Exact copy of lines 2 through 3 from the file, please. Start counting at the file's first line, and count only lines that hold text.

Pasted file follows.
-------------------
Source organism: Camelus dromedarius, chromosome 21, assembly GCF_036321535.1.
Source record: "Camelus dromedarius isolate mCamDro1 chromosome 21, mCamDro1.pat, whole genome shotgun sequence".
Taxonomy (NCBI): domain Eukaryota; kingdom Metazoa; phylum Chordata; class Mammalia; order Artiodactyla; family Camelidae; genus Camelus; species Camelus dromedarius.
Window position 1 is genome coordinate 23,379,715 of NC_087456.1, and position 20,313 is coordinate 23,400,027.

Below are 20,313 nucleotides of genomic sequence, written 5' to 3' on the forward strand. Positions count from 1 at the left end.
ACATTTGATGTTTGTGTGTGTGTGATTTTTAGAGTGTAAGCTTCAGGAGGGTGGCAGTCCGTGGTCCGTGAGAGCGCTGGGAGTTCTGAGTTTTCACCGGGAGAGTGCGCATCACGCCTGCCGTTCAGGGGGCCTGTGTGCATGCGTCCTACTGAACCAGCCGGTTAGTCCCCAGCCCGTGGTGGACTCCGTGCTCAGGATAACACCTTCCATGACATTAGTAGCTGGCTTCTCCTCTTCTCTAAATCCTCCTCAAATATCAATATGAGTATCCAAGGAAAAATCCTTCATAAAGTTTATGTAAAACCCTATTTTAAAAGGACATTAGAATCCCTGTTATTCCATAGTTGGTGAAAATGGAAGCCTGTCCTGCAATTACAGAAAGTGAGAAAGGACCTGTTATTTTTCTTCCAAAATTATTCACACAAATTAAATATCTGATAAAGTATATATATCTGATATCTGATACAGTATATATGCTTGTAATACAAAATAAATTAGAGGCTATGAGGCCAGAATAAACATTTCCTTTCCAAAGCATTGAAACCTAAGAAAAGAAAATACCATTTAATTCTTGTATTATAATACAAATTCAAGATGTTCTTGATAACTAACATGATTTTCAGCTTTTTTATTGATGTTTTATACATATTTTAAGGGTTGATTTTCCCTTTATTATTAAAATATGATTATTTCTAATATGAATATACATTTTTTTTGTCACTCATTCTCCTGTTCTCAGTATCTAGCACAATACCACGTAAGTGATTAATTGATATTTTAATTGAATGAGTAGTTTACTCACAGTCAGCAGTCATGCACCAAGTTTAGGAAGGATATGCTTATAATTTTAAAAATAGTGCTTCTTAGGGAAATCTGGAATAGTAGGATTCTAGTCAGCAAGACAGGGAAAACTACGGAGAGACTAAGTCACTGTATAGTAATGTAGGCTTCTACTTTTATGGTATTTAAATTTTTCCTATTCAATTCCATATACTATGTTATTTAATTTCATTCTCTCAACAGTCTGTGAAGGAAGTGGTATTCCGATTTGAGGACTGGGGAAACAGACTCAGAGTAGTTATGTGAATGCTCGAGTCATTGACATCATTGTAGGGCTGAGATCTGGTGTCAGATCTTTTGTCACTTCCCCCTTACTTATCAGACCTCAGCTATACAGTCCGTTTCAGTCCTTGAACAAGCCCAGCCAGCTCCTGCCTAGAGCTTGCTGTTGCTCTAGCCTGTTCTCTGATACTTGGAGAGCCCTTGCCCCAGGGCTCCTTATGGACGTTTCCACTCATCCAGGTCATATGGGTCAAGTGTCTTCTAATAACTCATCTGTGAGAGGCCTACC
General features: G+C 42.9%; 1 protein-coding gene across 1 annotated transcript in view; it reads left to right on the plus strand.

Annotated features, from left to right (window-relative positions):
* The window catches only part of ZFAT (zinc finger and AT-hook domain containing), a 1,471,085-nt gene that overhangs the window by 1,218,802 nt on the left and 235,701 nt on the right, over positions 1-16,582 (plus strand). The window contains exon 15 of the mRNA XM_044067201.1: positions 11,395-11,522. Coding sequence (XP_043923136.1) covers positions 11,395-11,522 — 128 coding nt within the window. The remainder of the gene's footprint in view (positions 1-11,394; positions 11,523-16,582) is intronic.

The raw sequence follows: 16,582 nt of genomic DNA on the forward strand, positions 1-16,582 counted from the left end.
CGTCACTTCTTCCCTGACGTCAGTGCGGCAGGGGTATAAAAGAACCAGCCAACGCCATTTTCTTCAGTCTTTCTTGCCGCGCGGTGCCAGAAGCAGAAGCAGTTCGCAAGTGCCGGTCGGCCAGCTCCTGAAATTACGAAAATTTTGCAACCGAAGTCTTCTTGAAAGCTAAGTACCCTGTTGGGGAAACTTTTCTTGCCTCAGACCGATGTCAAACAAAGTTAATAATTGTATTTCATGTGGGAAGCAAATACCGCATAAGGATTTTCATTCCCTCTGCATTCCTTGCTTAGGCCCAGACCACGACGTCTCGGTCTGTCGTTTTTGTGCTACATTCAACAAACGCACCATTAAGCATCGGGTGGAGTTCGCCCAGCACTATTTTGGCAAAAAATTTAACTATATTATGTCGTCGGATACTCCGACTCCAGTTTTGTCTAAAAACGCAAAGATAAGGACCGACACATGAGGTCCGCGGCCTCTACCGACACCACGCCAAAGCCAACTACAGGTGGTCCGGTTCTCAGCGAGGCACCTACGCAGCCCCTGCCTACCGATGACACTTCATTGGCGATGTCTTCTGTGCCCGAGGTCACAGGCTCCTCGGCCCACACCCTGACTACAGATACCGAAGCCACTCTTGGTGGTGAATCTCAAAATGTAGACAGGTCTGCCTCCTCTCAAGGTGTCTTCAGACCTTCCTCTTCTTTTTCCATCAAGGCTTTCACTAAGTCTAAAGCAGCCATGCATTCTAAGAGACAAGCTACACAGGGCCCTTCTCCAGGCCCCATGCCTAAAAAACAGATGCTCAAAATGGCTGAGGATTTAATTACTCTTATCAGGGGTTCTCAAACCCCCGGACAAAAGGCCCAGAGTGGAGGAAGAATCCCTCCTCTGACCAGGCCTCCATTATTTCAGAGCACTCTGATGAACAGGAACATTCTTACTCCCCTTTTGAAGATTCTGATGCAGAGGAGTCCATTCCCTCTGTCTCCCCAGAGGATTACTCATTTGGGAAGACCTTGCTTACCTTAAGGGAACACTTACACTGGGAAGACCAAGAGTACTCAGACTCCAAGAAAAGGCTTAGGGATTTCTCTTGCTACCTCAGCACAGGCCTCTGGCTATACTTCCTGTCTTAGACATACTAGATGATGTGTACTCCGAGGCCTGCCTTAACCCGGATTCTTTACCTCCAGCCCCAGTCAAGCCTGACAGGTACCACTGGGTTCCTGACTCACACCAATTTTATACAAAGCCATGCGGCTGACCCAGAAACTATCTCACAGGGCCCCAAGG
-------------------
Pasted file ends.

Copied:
Source record: "Camelus dromedarius isolate mCamDro1 chromosome 21, mCamDro1.pat, whole genome shotgun sequence".
Taxonomy (NCBI): domain Eukaryota; kingdom Metazoa; phylum Chordata; class Mammalia; order Artiodactyla; family Camelidae; genus Camelus; species Camelus dromedarius.